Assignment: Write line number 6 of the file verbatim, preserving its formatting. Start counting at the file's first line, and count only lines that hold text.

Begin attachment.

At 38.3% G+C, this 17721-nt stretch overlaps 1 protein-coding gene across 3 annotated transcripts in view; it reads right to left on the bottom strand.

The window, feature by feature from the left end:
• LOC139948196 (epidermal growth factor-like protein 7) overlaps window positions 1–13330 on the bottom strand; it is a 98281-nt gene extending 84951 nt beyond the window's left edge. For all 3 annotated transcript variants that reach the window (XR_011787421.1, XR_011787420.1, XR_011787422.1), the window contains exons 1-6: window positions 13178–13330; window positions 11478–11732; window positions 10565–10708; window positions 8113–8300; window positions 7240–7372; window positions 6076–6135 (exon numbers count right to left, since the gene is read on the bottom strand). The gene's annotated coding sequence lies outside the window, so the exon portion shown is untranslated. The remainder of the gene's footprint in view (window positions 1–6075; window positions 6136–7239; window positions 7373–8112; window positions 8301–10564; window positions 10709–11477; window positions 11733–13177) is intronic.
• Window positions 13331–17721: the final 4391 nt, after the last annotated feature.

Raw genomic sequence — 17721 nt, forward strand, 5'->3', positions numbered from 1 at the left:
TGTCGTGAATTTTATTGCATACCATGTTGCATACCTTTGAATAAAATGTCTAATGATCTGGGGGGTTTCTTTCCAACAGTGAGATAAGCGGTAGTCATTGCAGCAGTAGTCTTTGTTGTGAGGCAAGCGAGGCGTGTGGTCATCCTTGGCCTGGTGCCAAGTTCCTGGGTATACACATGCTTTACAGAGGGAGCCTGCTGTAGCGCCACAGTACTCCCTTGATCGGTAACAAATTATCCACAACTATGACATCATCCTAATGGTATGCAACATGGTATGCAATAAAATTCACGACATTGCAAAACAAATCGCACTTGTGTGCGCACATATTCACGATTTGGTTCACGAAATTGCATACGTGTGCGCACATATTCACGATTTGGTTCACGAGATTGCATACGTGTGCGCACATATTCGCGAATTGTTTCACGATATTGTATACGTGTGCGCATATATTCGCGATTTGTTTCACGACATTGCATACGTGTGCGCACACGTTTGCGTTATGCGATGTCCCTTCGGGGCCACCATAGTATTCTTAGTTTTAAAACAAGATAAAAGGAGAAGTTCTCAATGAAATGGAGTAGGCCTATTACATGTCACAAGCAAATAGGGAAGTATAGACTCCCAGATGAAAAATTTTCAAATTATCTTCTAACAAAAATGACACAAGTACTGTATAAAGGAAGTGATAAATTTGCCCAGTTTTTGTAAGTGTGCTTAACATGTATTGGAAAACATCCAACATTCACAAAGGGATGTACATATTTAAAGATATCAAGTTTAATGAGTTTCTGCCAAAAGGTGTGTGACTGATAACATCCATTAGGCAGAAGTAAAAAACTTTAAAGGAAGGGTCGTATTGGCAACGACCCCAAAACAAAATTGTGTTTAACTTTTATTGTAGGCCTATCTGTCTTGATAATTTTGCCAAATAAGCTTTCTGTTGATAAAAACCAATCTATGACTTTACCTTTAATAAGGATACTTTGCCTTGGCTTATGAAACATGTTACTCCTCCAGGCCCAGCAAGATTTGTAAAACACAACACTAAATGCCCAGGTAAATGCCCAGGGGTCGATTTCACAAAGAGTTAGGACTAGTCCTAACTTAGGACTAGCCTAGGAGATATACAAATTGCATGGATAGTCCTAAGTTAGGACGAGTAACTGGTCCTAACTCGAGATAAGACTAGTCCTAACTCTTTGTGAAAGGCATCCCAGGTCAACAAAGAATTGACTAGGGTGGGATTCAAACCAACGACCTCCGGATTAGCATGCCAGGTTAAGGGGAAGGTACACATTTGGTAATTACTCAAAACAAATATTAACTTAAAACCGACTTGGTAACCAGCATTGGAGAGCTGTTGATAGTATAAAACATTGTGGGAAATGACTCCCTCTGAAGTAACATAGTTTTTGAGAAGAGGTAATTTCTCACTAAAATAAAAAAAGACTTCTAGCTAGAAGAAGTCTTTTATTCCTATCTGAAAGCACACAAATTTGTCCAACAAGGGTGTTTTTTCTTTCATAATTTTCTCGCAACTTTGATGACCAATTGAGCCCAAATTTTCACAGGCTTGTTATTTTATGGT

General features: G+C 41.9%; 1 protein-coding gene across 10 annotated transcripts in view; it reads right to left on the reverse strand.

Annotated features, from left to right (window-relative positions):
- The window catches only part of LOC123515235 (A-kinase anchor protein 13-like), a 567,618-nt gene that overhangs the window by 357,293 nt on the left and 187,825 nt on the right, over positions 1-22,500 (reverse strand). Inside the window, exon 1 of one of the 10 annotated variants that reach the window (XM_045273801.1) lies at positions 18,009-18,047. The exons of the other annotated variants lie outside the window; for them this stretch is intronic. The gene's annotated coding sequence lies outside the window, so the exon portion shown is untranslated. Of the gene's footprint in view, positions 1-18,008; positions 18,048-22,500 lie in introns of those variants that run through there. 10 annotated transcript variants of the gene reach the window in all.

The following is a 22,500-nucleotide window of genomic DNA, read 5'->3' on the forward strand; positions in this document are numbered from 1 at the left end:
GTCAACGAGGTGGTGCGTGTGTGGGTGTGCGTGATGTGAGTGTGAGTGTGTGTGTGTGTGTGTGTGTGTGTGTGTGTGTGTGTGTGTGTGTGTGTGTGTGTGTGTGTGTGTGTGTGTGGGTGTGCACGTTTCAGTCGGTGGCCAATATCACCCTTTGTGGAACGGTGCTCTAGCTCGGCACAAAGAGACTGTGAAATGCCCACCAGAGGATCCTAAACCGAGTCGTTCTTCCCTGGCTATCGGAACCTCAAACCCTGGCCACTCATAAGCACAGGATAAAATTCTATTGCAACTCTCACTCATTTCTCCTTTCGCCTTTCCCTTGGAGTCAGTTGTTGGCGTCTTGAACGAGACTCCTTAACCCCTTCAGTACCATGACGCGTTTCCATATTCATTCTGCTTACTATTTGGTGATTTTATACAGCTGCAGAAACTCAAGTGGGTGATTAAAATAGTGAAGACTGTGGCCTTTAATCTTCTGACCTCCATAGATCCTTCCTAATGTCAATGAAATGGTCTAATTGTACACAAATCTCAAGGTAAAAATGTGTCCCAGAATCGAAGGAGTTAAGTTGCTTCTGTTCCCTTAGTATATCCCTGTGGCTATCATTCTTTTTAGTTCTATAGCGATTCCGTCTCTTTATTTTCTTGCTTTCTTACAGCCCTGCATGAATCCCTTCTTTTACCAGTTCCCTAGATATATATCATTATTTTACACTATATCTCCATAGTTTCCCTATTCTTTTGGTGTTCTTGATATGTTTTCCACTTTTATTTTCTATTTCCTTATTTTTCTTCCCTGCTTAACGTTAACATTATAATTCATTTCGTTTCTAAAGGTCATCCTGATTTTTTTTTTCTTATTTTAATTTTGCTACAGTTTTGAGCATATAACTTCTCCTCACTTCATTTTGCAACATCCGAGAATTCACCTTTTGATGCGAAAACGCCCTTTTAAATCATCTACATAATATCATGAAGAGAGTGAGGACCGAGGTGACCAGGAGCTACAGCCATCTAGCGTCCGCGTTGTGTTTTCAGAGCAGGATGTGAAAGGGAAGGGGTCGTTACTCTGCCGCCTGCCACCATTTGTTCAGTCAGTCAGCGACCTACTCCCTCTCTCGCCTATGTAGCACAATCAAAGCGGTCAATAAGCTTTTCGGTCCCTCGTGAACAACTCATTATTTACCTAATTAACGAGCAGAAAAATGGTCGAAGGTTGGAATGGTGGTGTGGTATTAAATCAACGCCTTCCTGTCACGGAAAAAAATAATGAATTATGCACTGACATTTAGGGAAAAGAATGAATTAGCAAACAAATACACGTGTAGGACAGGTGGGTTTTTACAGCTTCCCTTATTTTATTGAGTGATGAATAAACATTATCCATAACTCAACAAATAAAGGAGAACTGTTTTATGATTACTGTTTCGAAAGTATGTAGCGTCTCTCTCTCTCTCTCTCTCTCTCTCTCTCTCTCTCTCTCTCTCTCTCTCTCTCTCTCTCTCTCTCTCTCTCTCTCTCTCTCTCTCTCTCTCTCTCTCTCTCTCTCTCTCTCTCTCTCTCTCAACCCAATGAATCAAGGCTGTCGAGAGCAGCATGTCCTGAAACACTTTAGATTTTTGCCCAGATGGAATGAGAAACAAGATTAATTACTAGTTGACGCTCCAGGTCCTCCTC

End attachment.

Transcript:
TGTCGTGAATTTTATTGCATACCATGTTGCATACCTTTGAATAAAATGTCTAATGATCTGGGGGGTTTCTTTCCAACAGTGAGATAAGCGGTAGTCATTGCAGCAGTAGTCTTTGTTGTGAGGCAAGCGAGGCGTGTGGTCATCCTTGGCCTGGTGCCAAGTTCCTGGGTATACACATGCTTTACAGAGGGAGCCTGCTGTAGCGCCACAGTACTCCCTTGATCGGTAACAAATTATCCACAACTATGACATCATCCTAATGGTATGCAACATGGTATGCAATAAAATTCACGACATTGCAAAACAAATCGCACTTGTGTGCGCACATATTCACGATTTGGTTCACGAAATTGCATACGTGTGCGCACATATTCACGATTTGGTTCACGAGATTGCATACGTGTGCGCACATATTCGCGAATTGTTTCACGATATTGTATACGTGTGCGCATATATTCGCGATTTGTTTCACGACATTGCATACGTGTGCGCACACGTTTGCGTTATGCGATGTCCCTTCGGGGCCACCATAGTATTCTTAGTTTTAAAACAAGATAAAAGGAGAAGTTCTCAATGAAATGGAGTAGGCCTATTACATGTCACAAGCAAATAGGGAAGTATAGACTCCCAGATGAAAAATTTTCAAATTATCTTCTAACAAAAATGACACAAGTACTGTATAAAGGAAGTGATAAATTTGCCCAGTTTTTGTAAGTGTGCTTAACATGTATTGGAAAACATCCAACATTCACAAAGGGATGTACATATTTAAAGATATCAAGTTTAATGAGTTTCTGCCAAAAGGTGTGTGACTGATAACATCCATTAGGCAGAAGTAAAAAACTTTAAAGGAAGGGTCGTATTGGCAACGACCCCAAAACAAAATTGTGTTTAACTTTTATTGTAGGCCTATCTGTCTTGATAATTTTGCCAAATAAGCTTTCTGTTGATAAAAACCAATCTATGACTTTACCTTTAATAAGGATACTTTGCCTTGGCTTATGAAACATGTTACTCCTCCAGGCCCAGCAAGATTTGTAAAACACAACACTAAATGCCCAGGTAAATGCCCAGGGGTCGATTTCACAAAGAGTTAGGACTAGTCCTAACTTAGGACTAGCCTAGGAGATATACAAATTGCATGGATAGTCCTAAGTTAGGACGAGTAACTGGTCCTAACTCGAGATAAGACTAGTCCTAACTCTTTGTGAAAGGCATCCCAGGTCAACAAAGAATTGACTAGGGTGGGATTCAAACCAACGACCTCCGGATTAGCATGCCAGGTTAAGGGGAAGGTACACATTTGGTAATTACTCAAAACAAATATTAACTTAAAACCGACTTGGTAACCAGCATTGGAGAGCTGTTGATAGTATAAAACATTGTGGGAAATGACTCCCTCTGAAGTAACATAGTTTTTGAGAAGAGGTAATTTCTCACTAAAATAAAAAAAGACTTCTAGCTAGAAGAAGTCTTTTATTCCTATCTGAAAGCACACAAATTTGTCCAACAAGGGTGTTTTTTCTTTCATAATTTTCTCGCAACTTTGATGACCAATTGAGCCCAAATTTTCACAGGCTTGTTATTTTATGGT